GM announces shutdown of one plant in S. Korea

Lim Chang-won Reporter Posted : 2018-02-13 11:10 Updated : 2018-02-13 15:43
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[Yonhap Photo]

SEOUL, Feb. 13 (Aju News) -- General Motors announced its decision Tuesday to close one of its four plants in South Korea by the end of May, triggering concerns in the regional community that the Detroit-based carmaker may pull out unless it gets financial help.

GM has run four car assembly plants and one transmission factory since it acquired South Korea's troubled Daewoo Motor in 2002. It would close a plant for Cruze, a small sedan, and Orlando, a multi-purpose vehicle in the southwestern port city of Gunsan. The Gunsan plant is manned by some 2,000 workers.

GM Korea described the shutdown as inevitable for the restructuring of its overall business. "The performance of our operations in South Korea needs to be urgently addressed by GM Korea and its key stakeholders," GM Executive Vice President Barry Engle said in a statement.

"As we are at a critical juncture of needing to make product allocation decisions, the ongoing discussions must demonstrate significant progress by the end of February, when GM will make important decisions on next steps," Engle said.

The Seoul government expressed regret and called for GM's sincere negotiations with government officials and stakeholders, including the state-run Korea Development Bank (KDB) which owns a 17 percent stake in GM Korea. "We express our deep regret for GM's unilateral decision to shut down its Kunsan plant," the government said in a statement. 

GM Korea, the third-largest carmaker in South Korea, has been hit by falling sales as well as rising costs and debt. Last year's sales fell 12 percent on-year to 524,547 units.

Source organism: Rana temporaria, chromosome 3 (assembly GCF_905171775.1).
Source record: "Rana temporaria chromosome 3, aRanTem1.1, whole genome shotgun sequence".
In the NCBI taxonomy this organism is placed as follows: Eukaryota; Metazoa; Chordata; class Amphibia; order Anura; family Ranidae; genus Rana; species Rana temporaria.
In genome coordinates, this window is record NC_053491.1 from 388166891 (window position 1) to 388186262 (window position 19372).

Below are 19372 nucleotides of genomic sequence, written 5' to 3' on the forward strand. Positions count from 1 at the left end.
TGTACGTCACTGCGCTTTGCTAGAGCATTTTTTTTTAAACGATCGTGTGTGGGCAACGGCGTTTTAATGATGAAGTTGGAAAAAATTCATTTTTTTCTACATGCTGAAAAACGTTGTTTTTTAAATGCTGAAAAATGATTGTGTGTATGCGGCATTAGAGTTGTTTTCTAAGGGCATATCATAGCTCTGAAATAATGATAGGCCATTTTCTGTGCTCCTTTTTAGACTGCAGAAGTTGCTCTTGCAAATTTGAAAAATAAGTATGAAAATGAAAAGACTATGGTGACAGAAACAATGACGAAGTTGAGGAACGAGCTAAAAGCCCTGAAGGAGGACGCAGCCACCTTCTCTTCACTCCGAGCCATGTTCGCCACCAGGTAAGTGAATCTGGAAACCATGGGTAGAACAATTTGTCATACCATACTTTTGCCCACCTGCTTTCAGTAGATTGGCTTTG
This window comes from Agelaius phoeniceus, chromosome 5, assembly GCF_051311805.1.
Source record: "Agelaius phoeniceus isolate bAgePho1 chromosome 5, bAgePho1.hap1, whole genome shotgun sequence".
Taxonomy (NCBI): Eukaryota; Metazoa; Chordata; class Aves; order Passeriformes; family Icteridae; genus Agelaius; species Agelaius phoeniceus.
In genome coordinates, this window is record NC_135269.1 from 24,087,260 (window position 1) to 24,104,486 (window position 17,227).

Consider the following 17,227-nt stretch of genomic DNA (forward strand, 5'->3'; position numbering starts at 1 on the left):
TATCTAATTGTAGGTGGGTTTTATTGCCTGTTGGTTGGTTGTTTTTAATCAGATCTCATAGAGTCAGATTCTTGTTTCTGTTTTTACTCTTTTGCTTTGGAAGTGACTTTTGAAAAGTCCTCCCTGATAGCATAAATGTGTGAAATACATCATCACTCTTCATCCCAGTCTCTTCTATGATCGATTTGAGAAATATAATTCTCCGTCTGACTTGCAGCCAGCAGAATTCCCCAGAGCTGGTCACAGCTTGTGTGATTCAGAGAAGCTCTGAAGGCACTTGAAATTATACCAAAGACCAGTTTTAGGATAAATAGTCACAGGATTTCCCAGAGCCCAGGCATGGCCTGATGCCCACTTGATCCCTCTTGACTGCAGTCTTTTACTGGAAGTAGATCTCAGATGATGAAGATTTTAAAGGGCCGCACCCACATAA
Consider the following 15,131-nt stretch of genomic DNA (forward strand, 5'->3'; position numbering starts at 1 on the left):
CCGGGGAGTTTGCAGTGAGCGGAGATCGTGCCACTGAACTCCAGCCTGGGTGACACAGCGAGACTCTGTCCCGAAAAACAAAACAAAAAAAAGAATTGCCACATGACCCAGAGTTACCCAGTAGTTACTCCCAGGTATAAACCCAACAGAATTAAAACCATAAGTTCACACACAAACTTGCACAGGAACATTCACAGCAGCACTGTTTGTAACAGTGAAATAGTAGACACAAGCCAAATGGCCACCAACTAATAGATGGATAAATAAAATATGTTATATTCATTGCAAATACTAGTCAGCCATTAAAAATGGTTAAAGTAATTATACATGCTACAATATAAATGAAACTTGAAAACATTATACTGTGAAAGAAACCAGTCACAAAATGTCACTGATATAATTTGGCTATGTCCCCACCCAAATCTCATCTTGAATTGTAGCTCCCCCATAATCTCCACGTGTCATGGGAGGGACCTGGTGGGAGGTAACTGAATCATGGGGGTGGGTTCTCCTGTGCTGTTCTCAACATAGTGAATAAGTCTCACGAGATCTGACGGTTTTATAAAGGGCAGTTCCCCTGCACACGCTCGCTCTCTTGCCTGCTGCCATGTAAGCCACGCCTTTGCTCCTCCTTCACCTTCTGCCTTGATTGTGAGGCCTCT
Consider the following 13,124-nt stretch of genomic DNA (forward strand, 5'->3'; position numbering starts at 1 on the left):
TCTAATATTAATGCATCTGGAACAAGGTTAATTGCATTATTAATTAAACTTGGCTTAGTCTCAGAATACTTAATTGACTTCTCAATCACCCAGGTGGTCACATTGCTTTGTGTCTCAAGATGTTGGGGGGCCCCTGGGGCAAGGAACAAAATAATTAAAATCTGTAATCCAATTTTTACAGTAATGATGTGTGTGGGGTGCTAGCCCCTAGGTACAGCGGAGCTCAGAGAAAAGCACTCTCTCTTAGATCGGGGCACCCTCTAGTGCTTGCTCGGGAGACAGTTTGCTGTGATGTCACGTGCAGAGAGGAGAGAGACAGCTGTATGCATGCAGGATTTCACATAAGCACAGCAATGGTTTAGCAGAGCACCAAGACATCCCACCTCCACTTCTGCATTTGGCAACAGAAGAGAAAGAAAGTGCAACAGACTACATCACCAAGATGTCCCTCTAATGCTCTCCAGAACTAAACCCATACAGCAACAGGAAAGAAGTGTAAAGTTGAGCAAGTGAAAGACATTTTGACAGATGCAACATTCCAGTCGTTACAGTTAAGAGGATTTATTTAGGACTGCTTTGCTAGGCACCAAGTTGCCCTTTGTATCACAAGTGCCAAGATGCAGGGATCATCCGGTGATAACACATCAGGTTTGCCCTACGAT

"Of course, when a foreign-invested company comes to Korea, it has to worry about the direction in which it can have a minimum profit structure," Trade, Industry and Energy Minister Paik Un-gyu said Monday in a parliamentary committee session. 
 
GM has scaled down or shut down businesses in Russia, India and Indonesia. Last year, it sold its German unit Opel and U.K. brand Vauxhall to France's PSA Group for $2.3 billion. GM executives have complained about high costs and weak sales. 

"This is a necessary but difficult first step in our efforts to restructure our operations in South Korea," GM Korea President Kaher Kazem said. South Korean legislators accused GM Korea of transmitting a large amount of money each year to its parent company and delivering vehicles at low prices for global sale by GM. 

Hong Yong-pyo, a ruling party legislator, insisted the government should reject "excessive" demands from GM. "Our people will not allow the government to bear what they have lost," he said, attributing GM Korea's trouble to its debt estimated at 2.7 trillion won (2.49 billion US dollars), its interest burden, the global sourcing of parts, royalties for technology patents paid to its headquarters and high labor costs.